|Thursday, 24 September 2009 13:04|
PhytoMetaSyn Project Summary
Plants can be considered the world's best chemists in terms of their ability to produce an immense diversity of molecules based on a myriad of skeletal structures and functional group combinations. The unparalleled biosynthetic capacity of plants has long been exploited through the use of many plants as traditional medicines and later the medical and commercial application of pure plant metabolites including pharmaceuticals (e.g. codeine, vinblastine, taxol), flavours (humulone, nootkatone, carvone), fragrances (jasmine, rose oil), pigments (carotenoids, anthocyanins, betalains), insecticides (pyrethrins), and other fine chemicals. Terpenoids, alkaloids and polyketides are three major categories of plant natural products and are represented by tens of thousands of known compounds, with many more still undiscovered. The metabolic diversity of these compounds reflects the fundamental mechanisms that drive the evolution of plant natural products. Plants interact with their environment mainly through chemical means and metabolites play diverse physiological roles from pathogen defence to pollinator attraction. An important feature of plant natural product metabolism is the ability of enzymes to acquire novel functions through random mutation. The number of enzymes involved in creating metabolic diversity in plants is staggering. Approximately one-fifth of the genes in the model plant Arabidopsis thaliana are thought to participate in the biosynthesis of secondary metabolites, or compounds that are not considered necessary for normal plant growth and development. Remarkably, this catalytic diversity has remained largely untapped for the industrial production of high-value bioproducts. Large-scale and ultra-high throughput DNA sequencing provides a means to accelerate the discovery of unique enzymes for the biosynthesis of complex plant metabolites, enabling their production in microbial hosts under controlled conditions. For example, the recent production of the antimalarial drug artemisinin, a plant natural product, using engineered yeast cells highlights the innovative potential that arises from interdisciplinary and applied research in plant genomics, microbial engineering and synthetic biology.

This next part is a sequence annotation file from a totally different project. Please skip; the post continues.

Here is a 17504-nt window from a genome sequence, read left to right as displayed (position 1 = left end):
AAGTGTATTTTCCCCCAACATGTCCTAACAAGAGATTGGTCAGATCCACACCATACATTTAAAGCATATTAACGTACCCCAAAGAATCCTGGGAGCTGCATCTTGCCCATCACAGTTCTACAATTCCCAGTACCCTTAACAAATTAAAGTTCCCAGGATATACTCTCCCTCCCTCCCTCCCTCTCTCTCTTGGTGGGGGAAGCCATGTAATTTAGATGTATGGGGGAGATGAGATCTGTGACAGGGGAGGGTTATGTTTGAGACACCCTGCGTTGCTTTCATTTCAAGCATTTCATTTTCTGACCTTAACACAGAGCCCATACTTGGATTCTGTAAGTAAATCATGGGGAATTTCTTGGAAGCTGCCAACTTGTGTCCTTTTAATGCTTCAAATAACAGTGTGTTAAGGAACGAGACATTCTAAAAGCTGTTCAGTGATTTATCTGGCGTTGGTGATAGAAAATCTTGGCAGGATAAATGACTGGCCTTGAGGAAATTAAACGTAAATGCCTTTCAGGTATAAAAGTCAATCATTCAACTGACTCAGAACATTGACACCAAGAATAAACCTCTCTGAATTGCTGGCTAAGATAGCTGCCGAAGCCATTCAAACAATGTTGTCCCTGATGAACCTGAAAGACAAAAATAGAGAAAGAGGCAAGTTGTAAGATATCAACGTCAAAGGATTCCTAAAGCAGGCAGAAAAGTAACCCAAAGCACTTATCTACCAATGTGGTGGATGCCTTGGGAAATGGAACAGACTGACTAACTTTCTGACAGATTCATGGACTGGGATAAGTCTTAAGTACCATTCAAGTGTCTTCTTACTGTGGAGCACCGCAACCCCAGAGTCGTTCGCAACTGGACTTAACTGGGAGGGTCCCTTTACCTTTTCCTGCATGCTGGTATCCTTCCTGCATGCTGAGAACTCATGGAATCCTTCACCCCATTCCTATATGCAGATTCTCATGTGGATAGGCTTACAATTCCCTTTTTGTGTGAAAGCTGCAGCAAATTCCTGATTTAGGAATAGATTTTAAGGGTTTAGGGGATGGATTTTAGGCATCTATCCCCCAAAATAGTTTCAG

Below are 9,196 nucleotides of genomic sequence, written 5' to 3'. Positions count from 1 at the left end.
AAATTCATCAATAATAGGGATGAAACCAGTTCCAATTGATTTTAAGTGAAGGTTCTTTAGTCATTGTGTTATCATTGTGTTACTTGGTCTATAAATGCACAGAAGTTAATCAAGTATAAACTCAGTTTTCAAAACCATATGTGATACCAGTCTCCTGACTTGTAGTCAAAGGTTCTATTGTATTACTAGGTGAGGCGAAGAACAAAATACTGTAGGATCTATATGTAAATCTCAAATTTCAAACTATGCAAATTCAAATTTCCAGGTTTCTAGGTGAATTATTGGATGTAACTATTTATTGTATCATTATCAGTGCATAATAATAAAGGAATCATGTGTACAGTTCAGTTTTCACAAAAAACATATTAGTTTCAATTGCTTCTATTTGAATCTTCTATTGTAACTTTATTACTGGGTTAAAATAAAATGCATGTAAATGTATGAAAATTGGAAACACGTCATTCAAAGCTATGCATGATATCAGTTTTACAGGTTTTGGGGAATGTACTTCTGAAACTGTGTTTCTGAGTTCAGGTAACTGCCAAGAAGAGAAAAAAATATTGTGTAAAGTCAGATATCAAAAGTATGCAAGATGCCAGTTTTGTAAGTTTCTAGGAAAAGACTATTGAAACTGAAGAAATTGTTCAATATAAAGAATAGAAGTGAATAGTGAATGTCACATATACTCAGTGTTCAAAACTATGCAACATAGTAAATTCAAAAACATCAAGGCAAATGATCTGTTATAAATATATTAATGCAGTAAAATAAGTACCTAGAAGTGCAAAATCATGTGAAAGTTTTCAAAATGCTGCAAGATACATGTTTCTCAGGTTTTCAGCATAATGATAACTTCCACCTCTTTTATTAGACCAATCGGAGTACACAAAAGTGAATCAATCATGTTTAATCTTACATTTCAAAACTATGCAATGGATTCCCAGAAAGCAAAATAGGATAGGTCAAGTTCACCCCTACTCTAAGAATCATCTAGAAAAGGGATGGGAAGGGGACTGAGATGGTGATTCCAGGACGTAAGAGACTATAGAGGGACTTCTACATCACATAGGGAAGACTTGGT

Synthetic biology is an emerging field, which we define for the purpose of this application, as the reduction of biological systems to their basic functional components (a "parts catalogue"), and the engineering of new biological processes for specific industrial applications through the assembly of individual parts in desirable combinations. In the context of combinatorial biochemistry, which involves the mixing and matching of biosynthetic genes between organisms to create combinations not necessarily found in nature, we propose to establish (1) a novel functional genomics pipeline and (2) a process engineering technology based on the massive identification, characterization and cataloguing of novel plant enzymes (the “parts”) coupled with their deployment in yeast strains optimized to support high flux to the metabolites required by the reconstituted plant biosynthetic pathways. This integrated and novel combination of genomics, metabolomics and synthetic biology will provide cutting-edge Canadian leadership in the plant metabolism and synthetic biology fields, and accelerate the industrial-scale development of enzymes and microorganisms for a wide variety of applications in the bioproducts sector. We will use massively parallel DNA sequencing to probe the genes expressed in 75 plants producing bioactive natural products. Each plant DNA sequence dataset will be supported with targeted metabolomics based on mass spectrometric analysis. The development of robust bioinformatics tools will promote the rational selection of unknown genes, which will be expressed in engineered microbial strains. The key deliverables of this project are: (1) A public resource of genomic and metabolomic information for 75 plants producing bioactive natural products; (2) engineered yeast strains that produce high-value plant natural products; (3) the extensive cataloguing of new enzymes for use as biocatalysts in plug-and-play synthetic biology applications; (4) the invention of efficient functional genomics approaches for elucidating novel metabolic pathways and identifying unknown biosynthetic genes from non-model plants; and (5) a thorough analysis of related regulatory, ethical, and economic issues, including consultations with the public, which will help to ensure that technology development is not just scientifically sound, but is also socially robust.